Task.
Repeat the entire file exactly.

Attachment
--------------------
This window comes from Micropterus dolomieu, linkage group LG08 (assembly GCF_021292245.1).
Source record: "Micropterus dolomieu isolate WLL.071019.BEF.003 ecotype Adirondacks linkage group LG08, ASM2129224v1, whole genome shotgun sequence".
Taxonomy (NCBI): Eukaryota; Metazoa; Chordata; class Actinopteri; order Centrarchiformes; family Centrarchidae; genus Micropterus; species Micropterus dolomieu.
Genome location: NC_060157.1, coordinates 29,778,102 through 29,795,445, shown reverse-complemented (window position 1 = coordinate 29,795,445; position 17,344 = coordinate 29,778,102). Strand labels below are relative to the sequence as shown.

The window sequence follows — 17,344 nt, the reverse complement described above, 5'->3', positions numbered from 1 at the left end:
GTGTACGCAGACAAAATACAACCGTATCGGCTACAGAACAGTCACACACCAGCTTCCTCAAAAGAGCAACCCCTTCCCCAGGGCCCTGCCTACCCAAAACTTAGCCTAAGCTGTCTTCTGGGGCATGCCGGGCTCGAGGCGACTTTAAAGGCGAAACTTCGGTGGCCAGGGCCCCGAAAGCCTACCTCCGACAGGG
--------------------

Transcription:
This window comes from Micropterus dolomieu, linkage group LG08 (assembly GCF_021292245.1).
Source record: "Micropterus dolomieu isolate WLL.071019.BEF.003 ecotype Adirondacks linkage group LG08, ASM2129224v1, whole genome shotgun sequence".
Taxonomy (NCBI): Eukaryota; Metazoa; Chordata; class Actinopteri; order Centrarchiformes; family Centrarchidae; genus Micropterus; species Micropterus dolomieu.
Genome location: NC_060157.1, coordinates 29,778,102 through 29,795,445, shown reverse-complemented (window position 1 = coordinate 29,795,445; position 17,344 = coordinate 29,778,102). Strand labels below are relative to the sequence as shown.

The window sequence follows — 17,344 nt, the reverse complement described above, 5'->3', positions numbered from 1 at the left end:
GTGTACGCAGACAAAATACAACCGTATCGGCTACAGAACAGTCACACACCAGCTTCCTCAAAAGAGCAACCCCTTCCCCAGGGCCCTGCCTACCCAAAACTTAGCCTAAGCTGTCTTCTGGGGCATGCCGGGCTCGAGGCGACTTTAAAGGCGAAACTTCGGTGGCCAGGGCCCCGAAAGCCTACCTCCGACAGGG